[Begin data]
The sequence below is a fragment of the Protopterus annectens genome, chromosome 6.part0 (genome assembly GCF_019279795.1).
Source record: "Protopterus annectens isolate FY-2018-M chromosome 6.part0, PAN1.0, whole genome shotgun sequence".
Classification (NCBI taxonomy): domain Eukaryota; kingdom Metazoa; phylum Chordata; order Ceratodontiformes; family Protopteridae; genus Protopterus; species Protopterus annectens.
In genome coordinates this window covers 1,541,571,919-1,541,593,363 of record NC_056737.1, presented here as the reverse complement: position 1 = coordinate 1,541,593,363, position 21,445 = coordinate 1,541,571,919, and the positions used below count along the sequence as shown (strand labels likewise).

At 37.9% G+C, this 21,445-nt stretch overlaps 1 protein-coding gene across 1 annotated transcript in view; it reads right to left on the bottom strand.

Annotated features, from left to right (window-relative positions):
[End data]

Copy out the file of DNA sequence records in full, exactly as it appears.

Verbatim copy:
The sequence below is a fragment of the Protopterus annectens genome, chromosome 6.part0 (genome assembly GCF_019279795.1).
Source record: "Protopterus annectens isolate FY-2018-M chromosome 6.part0, PAN1.0, whole genome shotgun sequence".
Classification (NCBI taxonomy): domain Eukaryota; kingdom Metazoa; phylum Chordata; order Ceratodontiformes; family Protopteridae; genus Protopterus; species Protopterus annectens.
In genome coordinates this window covers 1,541,571,919-1,541,593,363 of record NC_056737.1, presented here as the reverse complement: position 1 = coordinate 1,541,593,363, position 21,445 = coordinate 1,541,571,919, and the positions used below count along the sequence as shown (strand labels likewise).

At 37.9% G+C, this 21,445-nt stretch overlaps 1 protein-coding gene across 1 annotated transcript in view; it reads right to left on the bottom strand.

Annotated features, from left to right (window-relative positions):